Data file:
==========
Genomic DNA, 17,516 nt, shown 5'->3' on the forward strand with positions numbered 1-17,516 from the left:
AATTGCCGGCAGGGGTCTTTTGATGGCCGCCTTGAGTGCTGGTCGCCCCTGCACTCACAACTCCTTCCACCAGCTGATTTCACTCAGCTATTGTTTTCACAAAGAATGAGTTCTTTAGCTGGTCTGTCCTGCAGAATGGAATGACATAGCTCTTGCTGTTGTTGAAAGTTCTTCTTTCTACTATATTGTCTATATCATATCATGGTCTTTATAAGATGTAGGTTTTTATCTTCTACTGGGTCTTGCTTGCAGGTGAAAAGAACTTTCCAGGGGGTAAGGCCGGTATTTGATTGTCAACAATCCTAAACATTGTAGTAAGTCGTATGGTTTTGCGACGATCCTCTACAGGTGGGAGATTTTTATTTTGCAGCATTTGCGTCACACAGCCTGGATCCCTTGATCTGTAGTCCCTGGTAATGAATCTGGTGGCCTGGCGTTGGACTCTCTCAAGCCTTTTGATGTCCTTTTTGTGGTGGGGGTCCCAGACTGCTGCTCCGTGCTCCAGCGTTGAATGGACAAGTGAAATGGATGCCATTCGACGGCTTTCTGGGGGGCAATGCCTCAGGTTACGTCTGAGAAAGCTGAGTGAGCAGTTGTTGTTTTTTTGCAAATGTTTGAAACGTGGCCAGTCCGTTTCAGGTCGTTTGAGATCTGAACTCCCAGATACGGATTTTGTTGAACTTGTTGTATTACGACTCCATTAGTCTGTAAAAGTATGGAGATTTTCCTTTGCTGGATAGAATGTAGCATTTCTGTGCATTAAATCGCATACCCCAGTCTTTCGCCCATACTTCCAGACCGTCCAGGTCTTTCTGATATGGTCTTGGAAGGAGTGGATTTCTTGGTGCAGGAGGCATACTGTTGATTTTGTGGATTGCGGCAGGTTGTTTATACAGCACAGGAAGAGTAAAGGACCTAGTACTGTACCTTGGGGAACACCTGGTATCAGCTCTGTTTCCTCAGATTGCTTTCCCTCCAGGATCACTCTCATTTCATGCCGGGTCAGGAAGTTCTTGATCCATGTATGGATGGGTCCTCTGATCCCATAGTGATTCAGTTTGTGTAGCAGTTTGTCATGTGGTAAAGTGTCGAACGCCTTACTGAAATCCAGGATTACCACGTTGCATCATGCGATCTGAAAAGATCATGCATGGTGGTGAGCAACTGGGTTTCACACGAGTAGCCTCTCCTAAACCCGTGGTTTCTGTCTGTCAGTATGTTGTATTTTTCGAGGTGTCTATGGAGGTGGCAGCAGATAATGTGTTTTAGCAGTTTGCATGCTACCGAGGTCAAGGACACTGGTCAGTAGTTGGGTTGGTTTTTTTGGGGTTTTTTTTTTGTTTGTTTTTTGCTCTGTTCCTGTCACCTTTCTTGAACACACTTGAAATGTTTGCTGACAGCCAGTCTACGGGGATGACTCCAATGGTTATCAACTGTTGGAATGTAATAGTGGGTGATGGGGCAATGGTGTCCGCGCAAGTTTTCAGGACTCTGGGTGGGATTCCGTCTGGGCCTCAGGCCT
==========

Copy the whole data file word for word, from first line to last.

Genomic DNA, 17,516 nt, shown 5'->3' on the forward strand with positions numbered 1-17,516 from the left:
AATTGCCGGCAGGGGTCTTTTGATGGCCGCCTTGAGTGCTGGTCGCCCCTGCACTCACAACTCCTTCCACCAGCTGATTTCACTCAGCTATTGTTTTCACAAAGAATGAGTTCTTTAGCTGGTCTGTCCTGCAGAATGGAATGACATAGCTCTTGCTGTTGTTGAAAGTTCTTCTTTCTACTATATTGTCTATATCATATCATGGTCTTTATAAGATGTAGGTTTTTATCTTCTACTGGGTCTTGCTTGCAGGTGAAAAGAACTTTCCAGGGGGTAAGGCCGGTATTTGATTGTCAACAATCCTAAACATTGTAGTAAGTCGTATGGTTTTGCGACGATCCTCTACAGGTGGGAGATTTTTATTTTGCAGCATTTGCGTCACACAGCCTGGATCCCTTGATCTGTAGTCCCTGGTAATGAATCTGGTGGCCTGGCGTTGGACTCTCTCAAGCCTTTTGATGTCCTTTTTGTGGTGGGGGTCCCAGACTGCTGCTCCGTGCTCCAGCGTTGAATGGACAAGTGAAATGGATGCCATTCGACGGCTTTCTGGGGGGCAATGCCTCAGGTTACGTCTGAGAAAGCTGAGTGAGCAGTTGTTGTTTTTTTGCAAATGTTTGAAACGTGGCCAGTCCGTTTCAGGTCGTTTGAGATCTGAACTCCCAGATACGGATTTTGTTGAACTTGTTGTATTACGACTCCATTAGTCTGTAAAAGTATGGAGATTTTCCTTTGCTGGATAGAATGTAGCATTTCTGTGCATTAAATCGCATACCCCAGTCTTTCGCCCATACTTCCAGACCGTCCAGGTCTTTCTGATATGGTCTTGGAAGGAGTGGATTTCTTGGTGCAGGAGGCATACTGTTGATTTTGTGGATTGCGGCAGGTTGTTTATACAGCACAGGAAGAGTAAAGGACCTAGTACTGTACCTTGGGGAACACCTGGTATCAGCTCTGTTTCCTCAGATTGCTTTCCCTCCAGGATCACTCTCATTTCATGCCGGGTCAGGAAGTTCTTGATCCATGTATGGATGGGTCCTCTGATCCCATAGTGATTCAGTTTGTGTAGCAGTTTGTCATGTGGTAAAGTGTCGAACGCCTTACTGAAATCCAGGATTACCACGTTGCATCATGCGATCTGAAAAGATCATGCATGGTGGTGAGCAACTGGGTTTCACACGAGTAGCCTCTCCTAAACCCGTGGTTTCTGTCTGTCAGTATGTTGTATTTTTCGAGGTGTCTATGGAGGTGGCAGCAGATAATGTGTTTTAGCAGTTTGCATGCTACCGAGGTCAAGGACACTGGTCAGTAGTTGGGTTGGTTTTTTTGGGGTTTTTTTTTTGTTTGTTTTTTGCTCTGTTCCTGTCACCTTTCTTGAACACACTTGAAATGTTTGCTGACAGCCAGTCTACGGGGATGACTCCAATGGTTATCAACTGTTGGAATGTAATAGTGGGTGATGGGGCAATGGTGTCCGCGCAAGTTTTCAGGACTCTGGGTGGGATTCCGTCTGGGCCTCAGGCCT